G7 leaders agreed on the need for governance in the field of generative AI and expressed concern about the disruptive potential of rapidly evolving technologies. As part of the so-called “Hiroshima process”, the governments want to discuss this issue at cabinet level and present the results by the end of the year, the heads of state and government said in a statement at the G7 summit yesterday.
To ensure AI development is human-centric and credible, Japanese Prime Minister Fumio Kishida has called for collaboration to secure cross-border data flow and pledged to contribute financially to the effort. The call for more regulation echoes calls from industry leaders and governments around the world after the release of OpenAI’s generative AI ChatGPT sparked a race among companies to accelerate technology development. The G7 fear that if left unchecked, these technologies could become a powerful tool for disinformation and political unrest. Sam Altman, CEO of OpenAI, along with Head of Privacy at International Business Machine Corp. this week urged US senators to tighten regulation of AI. In addition, the World Health Organization released a statement this week written downthat adopting AI too quickly carries the risk of medical errors, which can undermine the credibility of this technology and delay its implementation.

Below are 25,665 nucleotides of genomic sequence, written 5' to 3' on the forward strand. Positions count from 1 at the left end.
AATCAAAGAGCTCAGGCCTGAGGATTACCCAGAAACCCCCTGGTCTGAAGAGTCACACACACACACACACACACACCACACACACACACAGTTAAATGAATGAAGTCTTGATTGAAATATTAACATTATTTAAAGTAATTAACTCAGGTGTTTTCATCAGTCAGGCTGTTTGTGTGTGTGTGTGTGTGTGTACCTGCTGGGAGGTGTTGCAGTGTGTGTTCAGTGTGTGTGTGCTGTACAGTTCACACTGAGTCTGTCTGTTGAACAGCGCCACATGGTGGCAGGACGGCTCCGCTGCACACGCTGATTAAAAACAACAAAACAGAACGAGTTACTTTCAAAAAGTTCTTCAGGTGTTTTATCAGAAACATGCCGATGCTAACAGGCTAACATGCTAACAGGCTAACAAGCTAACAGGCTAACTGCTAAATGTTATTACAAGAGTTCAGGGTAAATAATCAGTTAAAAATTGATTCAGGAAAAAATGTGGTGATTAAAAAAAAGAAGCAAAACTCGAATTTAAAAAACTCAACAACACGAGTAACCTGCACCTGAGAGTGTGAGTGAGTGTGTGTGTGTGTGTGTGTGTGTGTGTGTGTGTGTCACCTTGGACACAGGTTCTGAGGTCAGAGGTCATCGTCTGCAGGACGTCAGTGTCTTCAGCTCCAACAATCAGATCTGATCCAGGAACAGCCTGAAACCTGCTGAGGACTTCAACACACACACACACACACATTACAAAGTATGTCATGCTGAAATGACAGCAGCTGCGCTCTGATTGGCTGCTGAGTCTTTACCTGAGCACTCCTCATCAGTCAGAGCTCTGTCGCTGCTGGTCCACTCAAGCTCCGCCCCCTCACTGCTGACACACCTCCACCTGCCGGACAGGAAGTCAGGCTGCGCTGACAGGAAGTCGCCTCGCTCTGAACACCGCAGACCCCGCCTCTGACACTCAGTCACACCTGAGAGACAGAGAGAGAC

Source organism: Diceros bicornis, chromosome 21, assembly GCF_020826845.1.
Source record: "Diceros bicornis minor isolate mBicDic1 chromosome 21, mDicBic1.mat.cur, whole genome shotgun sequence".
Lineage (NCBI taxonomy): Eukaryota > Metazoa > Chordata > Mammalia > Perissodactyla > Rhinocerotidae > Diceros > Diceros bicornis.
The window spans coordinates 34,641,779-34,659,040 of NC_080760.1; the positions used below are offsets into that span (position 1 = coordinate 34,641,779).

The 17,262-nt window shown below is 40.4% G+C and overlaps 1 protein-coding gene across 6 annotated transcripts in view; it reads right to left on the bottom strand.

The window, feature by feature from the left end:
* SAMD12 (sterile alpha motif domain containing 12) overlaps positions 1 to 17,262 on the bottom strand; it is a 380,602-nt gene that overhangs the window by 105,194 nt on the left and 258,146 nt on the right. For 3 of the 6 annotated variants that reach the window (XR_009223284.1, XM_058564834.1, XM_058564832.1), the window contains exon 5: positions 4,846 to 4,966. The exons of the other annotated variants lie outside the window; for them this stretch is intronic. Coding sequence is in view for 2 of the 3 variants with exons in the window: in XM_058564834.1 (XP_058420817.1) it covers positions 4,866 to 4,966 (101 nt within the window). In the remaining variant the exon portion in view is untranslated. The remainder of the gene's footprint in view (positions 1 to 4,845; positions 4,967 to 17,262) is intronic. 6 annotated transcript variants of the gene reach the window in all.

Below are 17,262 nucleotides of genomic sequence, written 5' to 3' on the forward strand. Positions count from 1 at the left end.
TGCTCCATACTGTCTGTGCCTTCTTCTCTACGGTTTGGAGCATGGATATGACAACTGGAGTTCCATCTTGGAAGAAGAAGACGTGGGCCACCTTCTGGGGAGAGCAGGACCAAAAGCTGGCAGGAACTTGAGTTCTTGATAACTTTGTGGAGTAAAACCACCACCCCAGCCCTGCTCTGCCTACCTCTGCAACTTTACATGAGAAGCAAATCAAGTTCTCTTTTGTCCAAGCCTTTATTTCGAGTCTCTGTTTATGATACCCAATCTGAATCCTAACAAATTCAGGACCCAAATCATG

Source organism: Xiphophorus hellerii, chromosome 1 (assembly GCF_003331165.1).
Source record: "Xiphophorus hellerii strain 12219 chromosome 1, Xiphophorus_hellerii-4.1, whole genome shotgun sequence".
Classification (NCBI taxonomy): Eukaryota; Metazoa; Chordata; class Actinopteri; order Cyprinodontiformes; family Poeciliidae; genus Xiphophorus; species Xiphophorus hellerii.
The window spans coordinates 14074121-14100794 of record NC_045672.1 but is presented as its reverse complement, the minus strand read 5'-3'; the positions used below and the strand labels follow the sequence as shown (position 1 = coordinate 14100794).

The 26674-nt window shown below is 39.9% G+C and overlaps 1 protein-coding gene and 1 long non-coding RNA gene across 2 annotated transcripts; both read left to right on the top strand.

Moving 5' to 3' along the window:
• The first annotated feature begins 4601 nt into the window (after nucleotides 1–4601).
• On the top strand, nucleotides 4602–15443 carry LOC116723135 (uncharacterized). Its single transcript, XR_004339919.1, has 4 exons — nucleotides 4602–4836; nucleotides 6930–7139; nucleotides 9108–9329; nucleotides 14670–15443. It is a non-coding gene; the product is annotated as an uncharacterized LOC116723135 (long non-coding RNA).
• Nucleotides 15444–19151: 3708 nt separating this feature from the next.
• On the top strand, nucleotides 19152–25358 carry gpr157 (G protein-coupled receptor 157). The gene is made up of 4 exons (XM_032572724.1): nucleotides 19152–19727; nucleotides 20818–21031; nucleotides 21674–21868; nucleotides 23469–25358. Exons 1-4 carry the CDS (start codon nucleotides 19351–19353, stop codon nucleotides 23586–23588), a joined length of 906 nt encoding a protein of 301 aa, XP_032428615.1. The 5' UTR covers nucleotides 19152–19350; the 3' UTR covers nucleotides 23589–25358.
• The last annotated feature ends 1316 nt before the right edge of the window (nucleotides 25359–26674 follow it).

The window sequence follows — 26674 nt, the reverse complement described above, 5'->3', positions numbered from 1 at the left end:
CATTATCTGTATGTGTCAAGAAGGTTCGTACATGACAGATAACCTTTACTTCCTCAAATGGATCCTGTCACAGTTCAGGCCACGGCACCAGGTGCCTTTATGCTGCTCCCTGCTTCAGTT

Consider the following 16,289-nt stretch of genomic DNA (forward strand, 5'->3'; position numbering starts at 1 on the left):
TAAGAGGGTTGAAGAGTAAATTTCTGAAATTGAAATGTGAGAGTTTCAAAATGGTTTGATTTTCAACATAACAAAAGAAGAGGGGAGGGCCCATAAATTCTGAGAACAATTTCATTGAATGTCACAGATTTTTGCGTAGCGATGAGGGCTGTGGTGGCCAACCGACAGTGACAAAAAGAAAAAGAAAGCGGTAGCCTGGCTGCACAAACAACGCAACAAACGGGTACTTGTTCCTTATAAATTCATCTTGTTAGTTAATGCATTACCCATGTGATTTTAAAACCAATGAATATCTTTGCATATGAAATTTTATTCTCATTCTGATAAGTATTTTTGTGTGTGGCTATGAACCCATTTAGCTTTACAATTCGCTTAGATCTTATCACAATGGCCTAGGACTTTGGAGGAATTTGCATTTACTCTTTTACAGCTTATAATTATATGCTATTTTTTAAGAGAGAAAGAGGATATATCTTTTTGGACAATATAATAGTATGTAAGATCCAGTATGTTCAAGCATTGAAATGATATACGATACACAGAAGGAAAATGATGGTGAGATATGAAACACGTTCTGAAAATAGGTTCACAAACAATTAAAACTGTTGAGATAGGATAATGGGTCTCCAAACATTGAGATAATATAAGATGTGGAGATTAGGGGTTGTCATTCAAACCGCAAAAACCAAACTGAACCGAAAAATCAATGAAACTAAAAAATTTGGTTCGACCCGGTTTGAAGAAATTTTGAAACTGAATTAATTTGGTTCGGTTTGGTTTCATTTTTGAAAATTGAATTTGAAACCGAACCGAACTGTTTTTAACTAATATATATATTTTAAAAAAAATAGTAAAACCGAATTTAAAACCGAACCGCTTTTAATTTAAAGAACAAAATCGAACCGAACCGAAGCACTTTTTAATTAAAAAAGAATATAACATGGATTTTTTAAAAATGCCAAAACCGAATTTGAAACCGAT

British Prime Minister Rishi Sunak wants to develop a policy to deal with the risks and benefits of AI and brought Altman and others to the UK to do so. The European Union is taking a move to regulate AI tools, requiring companies to ensure users know when they’re interacting with AI and banning their use in real-time to identify people in public places. Altman said he would welcome the new regulator as a way for the US to assert its leadership in this area.
Hiroki Habuka, senior fellow at the Wadhwani Center for AI and Advanced Technologies, pointed out the importance of cracking down on AI: “Importantly, when there is a serious problem, the government must ultimately take strong action. However, if the law is too detailed, it cannot keep up with technological changes.“.